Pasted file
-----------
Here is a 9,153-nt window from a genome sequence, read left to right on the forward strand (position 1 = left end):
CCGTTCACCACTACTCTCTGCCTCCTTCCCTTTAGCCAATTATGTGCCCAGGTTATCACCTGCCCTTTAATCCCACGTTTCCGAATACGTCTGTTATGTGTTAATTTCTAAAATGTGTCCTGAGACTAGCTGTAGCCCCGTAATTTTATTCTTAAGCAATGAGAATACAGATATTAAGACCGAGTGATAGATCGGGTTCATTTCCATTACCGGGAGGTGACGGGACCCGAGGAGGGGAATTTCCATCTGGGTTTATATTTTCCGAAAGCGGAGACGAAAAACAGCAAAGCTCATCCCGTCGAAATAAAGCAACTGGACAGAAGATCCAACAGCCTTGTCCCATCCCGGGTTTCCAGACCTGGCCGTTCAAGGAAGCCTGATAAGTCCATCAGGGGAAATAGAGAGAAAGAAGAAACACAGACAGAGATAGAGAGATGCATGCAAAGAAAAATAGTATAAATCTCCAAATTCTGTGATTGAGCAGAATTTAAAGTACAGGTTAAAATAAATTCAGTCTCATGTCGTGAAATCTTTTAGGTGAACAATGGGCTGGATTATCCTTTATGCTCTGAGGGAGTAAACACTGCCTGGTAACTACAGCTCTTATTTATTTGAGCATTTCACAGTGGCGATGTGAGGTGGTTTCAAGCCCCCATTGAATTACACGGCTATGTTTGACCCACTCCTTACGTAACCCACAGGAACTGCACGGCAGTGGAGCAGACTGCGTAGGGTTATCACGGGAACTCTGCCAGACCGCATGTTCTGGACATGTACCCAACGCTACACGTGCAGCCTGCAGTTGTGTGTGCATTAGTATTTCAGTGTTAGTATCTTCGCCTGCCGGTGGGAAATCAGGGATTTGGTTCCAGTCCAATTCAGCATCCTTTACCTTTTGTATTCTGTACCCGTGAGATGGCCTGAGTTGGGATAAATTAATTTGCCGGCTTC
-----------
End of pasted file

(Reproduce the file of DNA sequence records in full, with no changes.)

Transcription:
Here is a 9,153-nt window from a genome sequence, read left to right on the forward strand (position 1 = left end):
CCGTTCACCACTACTCTCTGCCTCCTTCCCTTTAGCCAATTATGTGCCCAGGTTATCACCTGCCCTTTAATCCCACGTTTCCGAATACGTCTGTTATGTGTTAATTTCTAAAATGTGTCCTGAGACTAGCTGTAGCCCCGTAATTTTATTCTTAAGCAATGAGAATACAGATATTAAGACCGAGTGATAGATCGGGTTCATTTCCATTACCGGGAGGTGACGGGACCCGAGGAGGGGAATTTCCATCTGGGTTTATATTTTCCGAAAGCGGAGACGAAAAACAGCAAAGCTCATCCCGTCGAAATAAAGCAACTGGACAGAAGATCCAACAGCCTTGTCCCATCCCGGGTTTCCAGACCTGGCCGTTCAAGGAAGCCTGATAAGTCCATCAGGGGAAATAGAGAGAAAGAAGAAACACAGACAGAGATAGAGAGATGCATGCAAAGAAAAATAGTATAAATCTCCAAATTCTGTGATTGAGCAGAATTTAAAGTACAGGTTAAAATAAATTCAGTCTCATGTCGTGAAATCTTTTAGGTGAACAATGGGCTGGATTATCCTTTATGCTCTGAGGGAGTAAACACTGCCTGGTAACTACAGCTCTTATTTATTTGAGCATTTCACAGTGGCGATGTGAGGTGGTTTCAAGCCCCCATTGAATTACACGGCTATGTTTGACCCACTCCTTACGTAACCCACAGGAACTGCACGGCAGTGGAGCAGACTGCGTAGGGTTATCACGGGAACTCTGCCAGACCGCATGTTCTGGACATGTACCCAACGCTACACGTGCAGCCTGCAGTTGTGTGTGCATTAGTATTTCAGTGTTAGTATCTTCGCCTGCCGGTGGGAAATCAGGGATTTGGTTCCAGTCCAATTCAGCATCCTTTACCTTTTGTATTCTGTACCCGTGAGATGGCCTGAGTTGGGATAAATTAATTTGCCGGCTTC